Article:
Lincoln’s progress was about more than geography. Widmer doesn’t go there, but each city on the journey can be seen as a sort of Station of the Cross, with the people he met in those cities and the towns in between, and those who joined him on the train, composing the congregation.
His speeches had highs and lows. He made tactical mistakes and oratorical blunders. But his underlying message was remarkably consistent, both because it was the same message he had been delivering for more than a decade and because he believed it deeply. Future president Rutherford B. Hayes met with Lincoln during the Ohio leg of the trip and wrote at the time, “he believes in a policy of kindness, of delay to give time for passions to cool, but not in a compromise to extend the power and the deadly influence of the slave system.”
Lincoln understood that he could do nothing without the people who were looking to him, and that they would be a support for and a check on him. In Lawrenceburg, Indiana, just across the Ohio River from Kentucky, he told the crowd, “if you, the people, are but true to yourselves and to the Constitution, there is but little harm I can do, thank God.” Journalist Henry Villard wrote that after only two days, the country felt more coherent. That might just have been Villard projecting his own growing sense that Lincoln was up to the job, but it was an indicator. Lincoln was, Widmer contends, “using these intense encounters to remind Americans of all they still had in common.”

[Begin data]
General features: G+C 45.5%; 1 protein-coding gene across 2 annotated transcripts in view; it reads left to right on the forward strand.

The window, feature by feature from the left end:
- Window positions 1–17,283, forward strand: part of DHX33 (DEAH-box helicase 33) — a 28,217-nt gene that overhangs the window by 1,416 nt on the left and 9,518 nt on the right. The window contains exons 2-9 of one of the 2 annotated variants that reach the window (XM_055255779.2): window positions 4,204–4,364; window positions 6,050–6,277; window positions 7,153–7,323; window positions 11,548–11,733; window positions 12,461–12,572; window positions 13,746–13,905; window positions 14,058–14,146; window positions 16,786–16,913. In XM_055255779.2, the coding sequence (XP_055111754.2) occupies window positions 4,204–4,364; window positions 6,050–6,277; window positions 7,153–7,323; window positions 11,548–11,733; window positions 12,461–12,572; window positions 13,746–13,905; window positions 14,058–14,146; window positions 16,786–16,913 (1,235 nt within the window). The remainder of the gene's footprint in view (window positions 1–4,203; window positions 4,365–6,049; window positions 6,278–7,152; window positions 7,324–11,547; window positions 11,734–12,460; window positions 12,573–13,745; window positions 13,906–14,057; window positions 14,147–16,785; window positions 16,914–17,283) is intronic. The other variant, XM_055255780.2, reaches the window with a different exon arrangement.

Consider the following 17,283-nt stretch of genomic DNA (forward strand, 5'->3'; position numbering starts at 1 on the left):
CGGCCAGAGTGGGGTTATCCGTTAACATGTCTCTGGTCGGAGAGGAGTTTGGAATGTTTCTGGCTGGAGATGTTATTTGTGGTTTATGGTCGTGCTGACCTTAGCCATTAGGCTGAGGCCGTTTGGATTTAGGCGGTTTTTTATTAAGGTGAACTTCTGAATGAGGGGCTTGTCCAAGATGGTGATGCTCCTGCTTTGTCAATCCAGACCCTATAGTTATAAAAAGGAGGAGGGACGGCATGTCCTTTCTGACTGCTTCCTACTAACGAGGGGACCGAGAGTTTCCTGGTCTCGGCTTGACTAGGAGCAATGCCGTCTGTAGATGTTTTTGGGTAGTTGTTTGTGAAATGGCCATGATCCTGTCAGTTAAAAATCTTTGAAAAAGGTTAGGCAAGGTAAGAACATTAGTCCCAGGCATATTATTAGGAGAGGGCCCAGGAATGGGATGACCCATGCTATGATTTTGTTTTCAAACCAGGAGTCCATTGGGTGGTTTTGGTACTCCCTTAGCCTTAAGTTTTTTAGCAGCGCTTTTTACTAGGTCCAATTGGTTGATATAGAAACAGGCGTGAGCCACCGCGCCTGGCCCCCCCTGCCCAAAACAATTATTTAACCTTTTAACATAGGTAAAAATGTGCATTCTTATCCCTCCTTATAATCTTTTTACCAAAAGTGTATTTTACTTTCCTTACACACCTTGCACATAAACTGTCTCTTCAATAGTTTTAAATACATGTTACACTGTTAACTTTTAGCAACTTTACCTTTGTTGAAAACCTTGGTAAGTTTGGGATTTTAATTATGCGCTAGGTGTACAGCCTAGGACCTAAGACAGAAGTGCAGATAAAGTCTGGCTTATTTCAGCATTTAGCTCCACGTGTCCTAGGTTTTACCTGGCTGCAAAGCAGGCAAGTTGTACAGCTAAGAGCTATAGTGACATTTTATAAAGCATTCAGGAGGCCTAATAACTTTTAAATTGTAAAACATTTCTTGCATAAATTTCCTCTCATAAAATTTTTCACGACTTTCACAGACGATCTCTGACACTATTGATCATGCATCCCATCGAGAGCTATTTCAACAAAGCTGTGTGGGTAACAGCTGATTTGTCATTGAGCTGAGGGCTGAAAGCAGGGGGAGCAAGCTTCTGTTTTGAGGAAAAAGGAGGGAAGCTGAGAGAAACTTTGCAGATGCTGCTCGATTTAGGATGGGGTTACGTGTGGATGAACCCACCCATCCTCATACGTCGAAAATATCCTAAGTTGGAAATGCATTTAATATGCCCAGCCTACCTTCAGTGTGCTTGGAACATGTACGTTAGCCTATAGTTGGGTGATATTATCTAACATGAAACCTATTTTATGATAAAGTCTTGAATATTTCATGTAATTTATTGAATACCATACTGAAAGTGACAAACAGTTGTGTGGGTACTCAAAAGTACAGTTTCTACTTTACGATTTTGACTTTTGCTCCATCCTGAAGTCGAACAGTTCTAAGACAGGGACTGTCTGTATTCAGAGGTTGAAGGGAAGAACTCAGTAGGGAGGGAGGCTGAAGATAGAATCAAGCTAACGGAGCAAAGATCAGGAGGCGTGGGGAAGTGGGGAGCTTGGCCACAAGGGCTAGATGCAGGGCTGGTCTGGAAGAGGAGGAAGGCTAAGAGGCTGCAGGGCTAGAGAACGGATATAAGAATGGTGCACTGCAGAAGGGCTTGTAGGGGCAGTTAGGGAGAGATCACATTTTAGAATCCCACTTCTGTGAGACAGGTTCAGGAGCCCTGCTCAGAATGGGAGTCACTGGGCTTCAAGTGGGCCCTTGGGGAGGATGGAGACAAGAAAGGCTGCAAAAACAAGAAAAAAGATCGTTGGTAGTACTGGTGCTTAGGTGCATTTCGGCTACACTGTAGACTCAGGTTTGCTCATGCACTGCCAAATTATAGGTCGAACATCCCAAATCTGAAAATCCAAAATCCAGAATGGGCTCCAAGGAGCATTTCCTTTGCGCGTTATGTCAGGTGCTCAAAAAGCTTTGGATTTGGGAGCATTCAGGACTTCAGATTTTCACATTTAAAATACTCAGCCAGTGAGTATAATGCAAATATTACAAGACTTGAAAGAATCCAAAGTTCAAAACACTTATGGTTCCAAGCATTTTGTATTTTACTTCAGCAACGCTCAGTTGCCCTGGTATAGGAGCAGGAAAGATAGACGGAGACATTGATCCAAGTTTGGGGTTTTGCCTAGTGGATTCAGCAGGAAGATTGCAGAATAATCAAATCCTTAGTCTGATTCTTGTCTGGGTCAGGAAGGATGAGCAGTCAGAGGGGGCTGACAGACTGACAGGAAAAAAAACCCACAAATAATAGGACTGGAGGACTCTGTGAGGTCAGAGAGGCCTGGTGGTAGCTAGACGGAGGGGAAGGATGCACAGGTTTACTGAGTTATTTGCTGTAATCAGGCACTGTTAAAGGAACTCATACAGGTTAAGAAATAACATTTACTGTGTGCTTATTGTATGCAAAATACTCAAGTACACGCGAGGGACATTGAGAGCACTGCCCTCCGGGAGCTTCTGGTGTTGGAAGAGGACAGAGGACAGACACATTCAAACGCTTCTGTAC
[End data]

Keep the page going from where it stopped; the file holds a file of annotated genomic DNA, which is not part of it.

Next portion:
The cities—from Indianapolis to Cincinnati to Columbus, from Pittsburgh to Cleveland to Buffalo, from Albany to Philadelphia to Harrisburg—are each a case study telling the reader and Lincoln something about the state of America in February 1861. From the serial parts, you gain a sense of the whole, in much the same way that the state-by-state rundown in Pauline Maier’s Ratification: The People Debate the Constitution, 1787–1788, paints a vivid social, cultural, and political picture of late 1780s America.